The Causeway runs about four miles along the shore and can easily be accessed by a variety of means, including some stunning bike trails that follow the Irish coast. Buses, trains, and tour companies run from nearby and semi-distance cities, including from Belfast.
5. Goblin Valley State Park, Utah
Out in the heart of Utah lies Goblin Valley State Park, where thousands of hoodoos — referred to as goblins by locals — create a unique landscape of earth pyramids and red rock. Certain parts of the park even form maze-like sections where you can explore and play for hours.
At the heart of the park, you’ll find the Valley of Goblins, with three established trails that just about anyone can hike. The overlooks, strange formations, and wilderness make this a unique experience as it is, but what’s even better is that the park has no restrictions on where you can hike. Scramble across the sandstone, hide in the rock formations, or bike the 21-miles of graded dirt bike trail to catch views of Capitol Reef, Thousand Lake Mountain, Factory Butte, the Henry Mountains, and Boulder Top.
6. The Nazca Lines, Peru
The Andes Mountains and Rainbow Mountain range in Peru are incredible wonders from the air. But a third flightpath — stranger by far — will take you over the Nazca Lines. These giant geoglyphs — designs etched into the ground — lie south of Lima by about 250 miles and are well worth the flyover.
The Nazca Lines were created by the ancient Nazca people and depict plants, animals, and other shapes meaningful to their culture and way of life. The UNESCO World Heritage Site was created at least 2,000 years ago. How and why the people formed these shapes a quarter of a mile long remains a mystery to researchers today. Over 70 animals and plants, including a hummingbird, cactus, and llama, are represented by the lines, along with 800-plus straight lines and over 300 geometric designs make up the ancient wonder.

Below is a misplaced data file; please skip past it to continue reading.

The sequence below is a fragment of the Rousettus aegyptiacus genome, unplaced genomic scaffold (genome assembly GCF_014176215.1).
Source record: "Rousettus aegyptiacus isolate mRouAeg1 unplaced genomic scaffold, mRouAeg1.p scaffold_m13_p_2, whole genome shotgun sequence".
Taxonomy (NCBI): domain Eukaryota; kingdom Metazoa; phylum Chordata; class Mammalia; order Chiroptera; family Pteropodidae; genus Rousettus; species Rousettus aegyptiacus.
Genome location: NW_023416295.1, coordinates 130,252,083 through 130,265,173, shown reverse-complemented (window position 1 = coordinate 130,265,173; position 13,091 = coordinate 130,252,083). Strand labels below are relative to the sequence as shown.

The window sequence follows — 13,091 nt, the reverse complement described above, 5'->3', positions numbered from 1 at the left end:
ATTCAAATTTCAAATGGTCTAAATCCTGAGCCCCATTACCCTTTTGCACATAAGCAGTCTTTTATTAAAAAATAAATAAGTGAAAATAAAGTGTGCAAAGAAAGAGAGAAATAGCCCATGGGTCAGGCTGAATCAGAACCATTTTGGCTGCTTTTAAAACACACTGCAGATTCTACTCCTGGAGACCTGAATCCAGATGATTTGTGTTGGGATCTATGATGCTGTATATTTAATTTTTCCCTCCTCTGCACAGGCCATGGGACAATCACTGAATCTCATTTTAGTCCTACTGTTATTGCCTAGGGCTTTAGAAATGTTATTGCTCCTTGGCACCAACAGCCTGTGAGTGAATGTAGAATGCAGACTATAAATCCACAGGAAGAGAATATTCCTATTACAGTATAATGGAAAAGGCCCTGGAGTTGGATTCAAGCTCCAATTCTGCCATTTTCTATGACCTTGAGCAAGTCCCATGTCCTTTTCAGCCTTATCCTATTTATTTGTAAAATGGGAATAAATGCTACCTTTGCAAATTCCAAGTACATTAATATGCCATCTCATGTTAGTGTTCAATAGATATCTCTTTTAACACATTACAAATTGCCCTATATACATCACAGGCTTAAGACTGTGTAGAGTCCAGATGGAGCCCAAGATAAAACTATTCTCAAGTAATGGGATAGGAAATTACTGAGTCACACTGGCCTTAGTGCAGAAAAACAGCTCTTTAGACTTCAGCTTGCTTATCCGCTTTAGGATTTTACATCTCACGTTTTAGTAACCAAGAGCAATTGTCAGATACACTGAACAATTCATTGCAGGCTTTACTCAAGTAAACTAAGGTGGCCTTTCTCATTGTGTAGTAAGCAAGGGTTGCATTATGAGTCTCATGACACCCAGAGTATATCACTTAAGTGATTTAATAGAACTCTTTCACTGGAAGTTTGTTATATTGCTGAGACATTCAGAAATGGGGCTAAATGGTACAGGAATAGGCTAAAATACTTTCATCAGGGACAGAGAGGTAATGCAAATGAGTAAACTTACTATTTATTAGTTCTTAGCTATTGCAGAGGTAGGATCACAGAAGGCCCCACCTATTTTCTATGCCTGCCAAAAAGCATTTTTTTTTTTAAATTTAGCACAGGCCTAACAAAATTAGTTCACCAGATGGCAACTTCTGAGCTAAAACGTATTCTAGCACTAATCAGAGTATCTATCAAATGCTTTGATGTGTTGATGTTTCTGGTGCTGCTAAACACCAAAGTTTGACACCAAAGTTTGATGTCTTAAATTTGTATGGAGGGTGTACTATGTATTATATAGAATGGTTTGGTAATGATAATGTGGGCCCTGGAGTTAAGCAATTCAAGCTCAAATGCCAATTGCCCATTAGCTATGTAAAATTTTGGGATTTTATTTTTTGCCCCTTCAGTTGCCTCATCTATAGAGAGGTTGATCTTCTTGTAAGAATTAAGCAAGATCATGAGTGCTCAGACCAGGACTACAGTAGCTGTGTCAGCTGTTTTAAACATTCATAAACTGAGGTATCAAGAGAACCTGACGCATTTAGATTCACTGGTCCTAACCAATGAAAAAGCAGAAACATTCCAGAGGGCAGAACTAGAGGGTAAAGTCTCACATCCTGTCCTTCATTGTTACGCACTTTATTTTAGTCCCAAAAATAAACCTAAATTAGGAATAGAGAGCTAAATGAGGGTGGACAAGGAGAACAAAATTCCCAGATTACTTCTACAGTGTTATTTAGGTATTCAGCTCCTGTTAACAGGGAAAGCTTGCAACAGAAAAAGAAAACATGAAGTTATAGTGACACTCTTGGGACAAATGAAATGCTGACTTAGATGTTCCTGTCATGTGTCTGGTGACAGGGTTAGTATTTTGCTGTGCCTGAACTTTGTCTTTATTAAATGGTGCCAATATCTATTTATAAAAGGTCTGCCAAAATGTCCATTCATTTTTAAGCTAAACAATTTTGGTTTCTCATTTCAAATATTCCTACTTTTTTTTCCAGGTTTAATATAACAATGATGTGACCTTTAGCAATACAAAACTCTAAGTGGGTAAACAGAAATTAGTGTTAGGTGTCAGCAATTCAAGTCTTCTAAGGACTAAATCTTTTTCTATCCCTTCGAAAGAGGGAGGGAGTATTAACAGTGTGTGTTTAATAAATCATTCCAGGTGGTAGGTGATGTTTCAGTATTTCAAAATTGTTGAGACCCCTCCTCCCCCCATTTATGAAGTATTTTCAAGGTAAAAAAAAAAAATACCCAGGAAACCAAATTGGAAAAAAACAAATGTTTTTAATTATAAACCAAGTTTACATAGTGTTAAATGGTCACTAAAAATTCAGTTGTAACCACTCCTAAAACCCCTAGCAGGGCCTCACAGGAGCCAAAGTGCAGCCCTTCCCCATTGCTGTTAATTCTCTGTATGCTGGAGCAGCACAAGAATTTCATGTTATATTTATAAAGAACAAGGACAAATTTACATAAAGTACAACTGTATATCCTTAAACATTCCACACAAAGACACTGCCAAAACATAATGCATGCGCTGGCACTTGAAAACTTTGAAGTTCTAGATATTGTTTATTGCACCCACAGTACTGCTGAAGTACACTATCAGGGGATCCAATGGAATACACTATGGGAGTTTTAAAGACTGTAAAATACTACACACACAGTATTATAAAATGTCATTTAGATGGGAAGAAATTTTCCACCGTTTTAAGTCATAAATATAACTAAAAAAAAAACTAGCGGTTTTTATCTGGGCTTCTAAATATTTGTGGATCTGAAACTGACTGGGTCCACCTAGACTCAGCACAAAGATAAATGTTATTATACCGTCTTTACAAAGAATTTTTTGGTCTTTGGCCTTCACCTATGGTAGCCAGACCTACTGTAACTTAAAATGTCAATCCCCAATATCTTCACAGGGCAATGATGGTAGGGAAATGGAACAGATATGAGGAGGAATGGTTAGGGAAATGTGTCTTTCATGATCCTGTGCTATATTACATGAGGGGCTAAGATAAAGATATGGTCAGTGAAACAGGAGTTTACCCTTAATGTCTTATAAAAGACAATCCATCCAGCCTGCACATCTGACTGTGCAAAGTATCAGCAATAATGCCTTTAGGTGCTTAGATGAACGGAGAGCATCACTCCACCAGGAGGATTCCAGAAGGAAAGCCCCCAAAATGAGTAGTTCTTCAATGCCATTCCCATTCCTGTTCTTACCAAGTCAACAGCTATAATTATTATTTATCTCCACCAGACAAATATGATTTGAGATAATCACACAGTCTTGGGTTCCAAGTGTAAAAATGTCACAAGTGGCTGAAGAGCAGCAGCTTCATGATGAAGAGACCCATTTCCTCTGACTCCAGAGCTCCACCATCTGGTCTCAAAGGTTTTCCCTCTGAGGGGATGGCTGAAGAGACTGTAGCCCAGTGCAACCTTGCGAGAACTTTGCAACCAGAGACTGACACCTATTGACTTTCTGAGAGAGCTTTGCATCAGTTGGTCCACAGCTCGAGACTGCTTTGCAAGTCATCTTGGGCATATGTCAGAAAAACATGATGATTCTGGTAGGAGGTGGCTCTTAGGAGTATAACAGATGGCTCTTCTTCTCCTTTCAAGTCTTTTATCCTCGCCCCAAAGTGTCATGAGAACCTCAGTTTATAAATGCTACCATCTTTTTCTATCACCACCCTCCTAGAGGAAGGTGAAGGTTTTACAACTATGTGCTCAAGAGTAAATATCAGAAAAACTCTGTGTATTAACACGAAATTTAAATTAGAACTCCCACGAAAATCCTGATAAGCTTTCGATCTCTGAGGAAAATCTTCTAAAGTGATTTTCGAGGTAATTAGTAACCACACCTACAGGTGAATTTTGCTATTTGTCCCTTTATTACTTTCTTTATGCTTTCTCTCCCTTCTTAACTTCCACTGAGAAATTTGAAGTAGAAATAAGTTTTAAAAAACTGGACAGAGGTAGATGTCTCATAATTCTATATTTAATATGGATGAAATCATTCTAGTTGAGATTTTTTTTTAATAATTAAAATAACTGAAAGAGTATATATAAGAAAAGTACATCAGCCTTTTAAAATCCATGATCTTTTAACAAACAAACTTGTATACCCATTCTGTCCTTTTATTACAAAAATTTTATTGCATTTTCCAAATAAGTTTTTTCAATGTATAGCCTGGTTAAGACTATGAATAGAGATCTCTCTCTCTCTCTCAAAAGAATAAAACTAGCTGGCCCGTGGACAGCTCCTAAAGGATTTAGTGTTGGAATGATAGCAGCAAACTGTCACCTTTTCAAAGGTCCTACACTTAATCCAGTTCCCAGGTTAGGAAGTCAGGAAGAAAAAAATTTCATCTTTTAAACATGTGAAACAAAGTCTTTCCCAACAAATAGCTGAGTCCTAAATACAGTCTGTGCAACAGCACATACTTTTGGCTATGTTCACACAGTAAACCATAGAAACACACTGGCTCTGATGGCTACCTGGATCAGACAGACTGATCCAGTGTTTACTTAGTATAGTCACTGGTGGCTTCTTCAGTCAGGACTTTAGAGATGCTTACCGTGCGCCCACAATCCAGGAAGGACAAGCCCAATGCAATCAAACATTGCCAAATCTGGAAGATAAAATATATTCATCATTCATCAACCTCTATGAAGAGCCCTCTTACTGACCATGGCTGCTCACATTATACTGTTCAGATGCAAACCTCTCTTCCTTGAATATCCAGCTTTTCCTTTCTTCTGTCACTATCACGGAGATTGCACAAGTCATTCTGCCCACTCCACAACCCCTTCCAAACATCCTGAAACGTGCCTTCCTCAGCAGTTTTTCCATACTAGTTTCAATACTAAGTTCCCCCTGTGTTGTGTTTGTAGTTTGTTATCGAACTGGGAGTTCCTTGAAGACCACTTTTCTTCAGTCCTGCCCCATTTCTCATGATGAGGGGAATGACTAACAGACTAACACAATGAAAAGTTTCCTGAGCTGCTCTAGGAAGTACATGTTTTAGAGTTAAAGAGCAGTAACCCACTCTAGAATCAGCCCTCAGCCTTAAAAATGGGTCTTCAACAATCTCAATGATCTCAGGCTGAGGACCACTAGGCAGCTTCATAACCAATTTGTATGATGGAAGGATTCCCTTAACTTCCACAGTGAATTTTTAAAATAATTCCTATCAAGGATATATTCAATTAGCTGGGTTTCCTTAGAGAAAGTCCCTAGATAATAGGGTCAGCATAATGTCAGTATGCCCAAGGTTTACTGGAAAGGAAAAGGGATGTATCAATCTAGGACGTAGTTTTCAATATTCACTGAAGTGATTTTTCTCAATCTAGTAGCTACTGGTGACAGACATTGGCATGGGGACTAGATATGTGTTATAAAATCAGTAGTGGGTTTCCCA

You can book tour flights with various companies to experience the Nazca Lines or a combination outing with the Nazca Lines and other natural wonders in the vicinity.
7. The Tianzi Mountains, China
For fans of the movie Avatar, you’ll find this fascinating: The Tianzi Mountains inspired the film’s setting. Because of this, the mountains are sometimes referred to as Avatar Mountain. The stunning and unusual quartz sandstone mountain range is believed to have been formed millions of years ago through the irregular rising of the earth’s crust over a two-million-year period.
To get there, you’ll need to book travel with a specialized shuttle service or tour company and take a cable car to the top. There are no trails here, however, so, hiking’s not an option. That said, stunning photos are guaranteed!
8. Pamukkale, Turkey
When you research popular Turkish attractions, you’re guaranteed to learn about Pamukkale. The white travertine terraces and bright pools are a picturesque natural phenomenon near the ancient ruins of the Greek-Roman city of Hierapolis. The UNESCO World Heritage site receives nearly two million visitors each year thanks to the glory of the natural wonder, the historical sites, and the hot springs.
You can take a minibus, cab, or bus or train from Denizli and other nearby cities. A short 15-minute hike from the town takes you to the pools of Pamukkale. Headed to Turkey? Make time for these four places in Turkey you’ve probably never heard of (but need to visit).